House acts on some, but not all measures
The House of Representatives will be back in session Saturday after failing to complete its work during the three-day special session. Several bills were passed Friday, but major issues like the state budget and a possible Chicago casino were not acted upon before the House adjourned for the night. I and many other representatives are still calling for a House vote on the re-opening plan, but that has still not occurred.
Thursday night a state budget proposal was introduced as an amendment to Senate Bill 264. The amendment was 2258 pages long and spends $39.9 billion from the state’s General Revenue Fund. The budget is more than $5 billion out of balance and relies on billions in new borrowing and a hoped-for federal bailout that does not exist. This is a terrible way to make a budget.
Some bills which did pass included legislation specifying how essential workers might be considered eligible for workers compensation should they contract coronavirus. This legislation was the result of negotiations between business and labor groups, and replaces a much more heavy-handed rule that was attempted to be imposed earlier this month with no input from business. This legislation protects workers while treating small businesses much more fairly.
Another important bill was passed to help students and families coping with the challenges of distance learning and digital classrooms during the shutdown. Senate Bill 1569 prioritizes accountability in the new environment created by two months of distance learning. A bill to help Illinoisans by allowing counties to delay property tax payments, fees, penalties, and tax sales passed today as well.
The House passed a bill to reauthorize the state’s hospital assessment program, a bill which was produced through months-long bipartisan negotiations involving state agencies and the state’s hospitals. It will generate about $3.9 billion a year for Illinois hospitals through a federal Medicaid match. This is a very important piece of legislation to help our hospitals dealing with the coronavirus outbreak.
This is only a summary of the action taken in the House during the special session thus far. I will have more details for you in the coming days.
Speaking out for local small businesses
Our local businesses have been shut down for more than two months, and many of them are barely hanging on. For a few weeks now I have been sharing their stories with you in this newsletter, and Friday I got the chance to share some of those stories with the House of Representatives. I have also been sharing these stories with the Governor to help him understand the importance and the need of these small businesses for our local economy. We cannot become so focused on the big picture that we lose sight of the individuals who are the backbone of our local communities, and the tremendous pain they and their employees are suffering from this lengthy shutdown.
I sought to remind legislators that these small business owners are taking on the same risks as everyone else when they re-open. They are people like Jeanine Litwiller in Gibson City, and Karen Brasel in Milford, and Carolyn Ledford in Pontiac, who are in the store with their customers and their employees every day. They are not just customers, they are friends and neighbors.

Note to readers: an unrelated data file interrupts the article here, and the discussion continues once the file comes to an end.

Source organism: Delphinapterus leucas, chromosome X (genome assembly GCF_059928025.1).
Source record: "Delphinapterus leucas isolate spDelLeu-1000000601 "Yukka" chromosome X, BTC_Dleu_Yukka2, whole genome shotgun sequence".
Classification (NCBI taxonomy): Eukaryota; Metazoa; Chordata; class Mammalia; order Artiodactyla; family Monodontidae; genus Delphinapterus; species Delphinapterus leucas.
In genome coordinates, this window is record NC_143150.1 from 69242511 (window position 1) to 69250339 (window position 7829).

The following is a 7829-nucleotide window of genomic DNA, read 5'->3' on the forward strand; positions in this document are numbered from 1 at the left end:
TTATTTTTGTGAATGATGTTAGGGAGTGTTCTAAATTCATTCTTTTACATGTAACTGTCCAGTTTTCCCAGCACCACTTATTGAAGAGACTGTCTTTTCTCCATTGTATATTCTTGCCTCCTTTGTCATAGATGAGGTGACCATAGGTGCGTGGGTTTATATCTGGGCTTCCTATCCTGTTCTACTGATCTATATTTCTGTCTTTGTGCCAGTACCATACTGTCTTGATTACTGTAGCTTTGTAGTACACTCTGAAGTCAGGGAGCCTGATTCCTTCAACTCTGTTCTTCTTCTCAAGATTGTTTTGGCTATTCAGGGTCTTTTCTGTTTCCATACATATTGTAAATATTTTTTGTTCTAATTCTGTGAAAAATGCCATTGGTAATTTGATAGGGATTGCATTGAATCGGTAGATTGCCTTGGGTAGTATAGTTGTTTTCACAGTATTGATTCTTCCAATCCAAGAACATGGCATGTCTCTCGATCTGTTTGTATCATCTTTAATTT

They know them personally, and share the same concerns about health and safety. They want to re-open and provide for their families. They are determined to keep themselves and those around them safe. And they are the lifeblood of small towns like the ones I represent.
We need to start lifting the shutdown order where it is safe to do before it is too late. Our communities are depending on it.
Expanded child care part of Phase 3
A week ago I joined nearly 30 other House members in writing to Governor Pritzker to urge him to safely re-open child care centers for those returning to work. I am glad to report that Friday the Governor announced he is taking our advice and moving to re-open these centers as part of Phase 3 of the state’s re-opening, which is set for the end of next week. As more places open and Illinoisans get back to work, they will need child care. And child care centers will be able to use this time to plan and prepare for safe re-openings. This is another step forward. I hope more are to come.
Have a happy Memorial Day weekend
In yet another sad change made necessary by the coronavirus pandemic and the stay-at-home order we have seen many Memorial Day observances cancelled around the area. But even though we cannot gather to honor those who gave their lives for our nation, we should all take time to remember their sacrifice.
Throughout this crisis we have been reminded of the great challenges this nation has overcome, going all the way back to the struggles of the Patriot army at Valley Forge. Our nation has endured because of great Americans willing to serve and to sacrifice for the freedoms we all cherish. We look to the heroes of the past to find the inspiration to meet the challenges of today. Thank you to those who serve, their families and all those who have risked everything to make ours they greatest nation in the world.
More news from around the state
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For continually updated news from state agencies, visit: coronavirus.illinois.gov or my website at repbennett.com and click on COVID-19 Info. Persons with coronavirus questions or concerns should call the statewide toll-free coronavirus hotline at 1-800-889-3931. You can also submit questions via e-mail at firstname.lastname@example.org.
My district offices remain closed to in-person visits, but are still accessible by phone at (815) 432-0106 (Watseka) and (815) 844-9179 (Pontiac).